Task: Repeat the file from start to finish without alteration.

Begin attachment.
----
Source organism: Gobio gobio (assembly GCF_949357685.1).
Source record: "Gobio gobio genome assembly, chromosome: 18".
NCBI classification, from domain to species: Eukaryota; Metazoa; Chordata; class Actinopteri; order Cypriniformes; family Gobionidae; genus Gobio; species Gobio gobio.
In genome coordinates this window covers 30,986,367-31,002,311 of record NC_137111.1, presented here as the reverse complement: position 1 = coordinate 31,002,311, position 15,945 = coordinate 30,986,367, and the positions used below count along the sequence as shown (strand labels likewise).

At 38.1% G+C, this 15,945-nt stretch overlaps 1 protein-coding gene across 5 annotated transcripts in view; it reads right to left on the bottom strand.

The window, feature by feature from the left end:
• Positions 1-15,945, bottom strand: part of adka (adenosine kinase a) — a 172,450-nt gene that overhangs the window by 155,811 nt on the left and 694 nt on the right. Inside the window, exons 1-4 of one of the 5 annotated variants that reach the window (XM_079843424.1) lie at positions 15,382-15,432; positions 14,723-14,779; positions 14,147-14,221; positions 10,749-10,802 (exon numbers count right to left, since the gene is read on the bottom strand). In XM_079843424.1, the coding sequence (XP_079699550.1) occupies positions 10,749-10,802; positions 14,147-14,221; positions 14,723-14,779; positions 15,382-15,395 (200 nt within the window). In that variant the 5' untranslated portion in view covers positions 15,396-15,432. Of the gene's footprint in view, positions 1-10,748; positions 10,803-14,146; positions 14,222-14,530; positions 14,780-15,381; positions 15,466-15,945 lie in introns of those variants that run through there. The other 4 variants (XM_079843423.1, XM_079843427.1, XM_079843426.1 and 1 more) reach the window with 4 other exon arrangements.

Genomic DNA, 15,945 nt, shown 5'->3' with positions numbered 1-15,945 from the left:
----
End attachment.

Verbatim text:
Source organism: Gobio gobio (assembly GCF_949357685.1).
Source record: "Gobio gobio genome assembly, chromosome: 18".
NCBI classification, from domain to species: Eukaryota; Metazoa; Chordata; class Actinopteri; order Cypriniformes; family Gobionidae; genus Gobio; species Gobio gobio.
In genome coordinates this window covers 30,986,367-31,002,311 of record NC_137111.1, presented here as the reverse complement: position 1 = coordinate 31,002,311, position 15,945 = coordinate 30,986,367, and the positions used below count along the sequence as shown (strand labels likewise).

At 38.1% G+C, this 15,945-nt stretch overlaps 1 protein-coding gene across 5 annotated transcripts in view; it reads right to left on the bottom strand.

The window, feature by feature from the left end:
• Positions 1-15,945, bottom strand: part of adka (adenosine kinase a) — a 172,450-nt gene that overhangs the window by 155,811 nt on the left and 694 nt on the right. Inside the window, exons 1-4 of one of the 5 annotated variants that reach the window (XM_079843424.1) lie at positions 15,382-15,432; positions 14,723-14,779; positions 14,147-14,221; positions 10,749-10,802 (exon numbers count right to left, since the gene is read on the bottom strand). In XM_079843424.1, the coding sequence (XP_079699550.1) occupies positions 10,749-10,802; positions 14,147-14,221; positions 14,723-14,779; positions 15,382-15,395 (200 nt within the window). In that variant the 5' untranslated portion in view covers positions 15,396-15,432. Of the gene's footprint in view, positions 1-10,748; positions 10,803-14,146; positions 14,222-14,530; positions 14,780-15,381; positions 15,466-15,945 lie in introns of those variants that run through there. The other 4 variants (XM_079843423.1, XM_079843427.1, XM_079843426.1 and 1 more) reach the window with 4 other exon arrangements.

Genomic DNA, 15,945 nt, shown 5'->3' with positions numbered 1-15,945 from the left: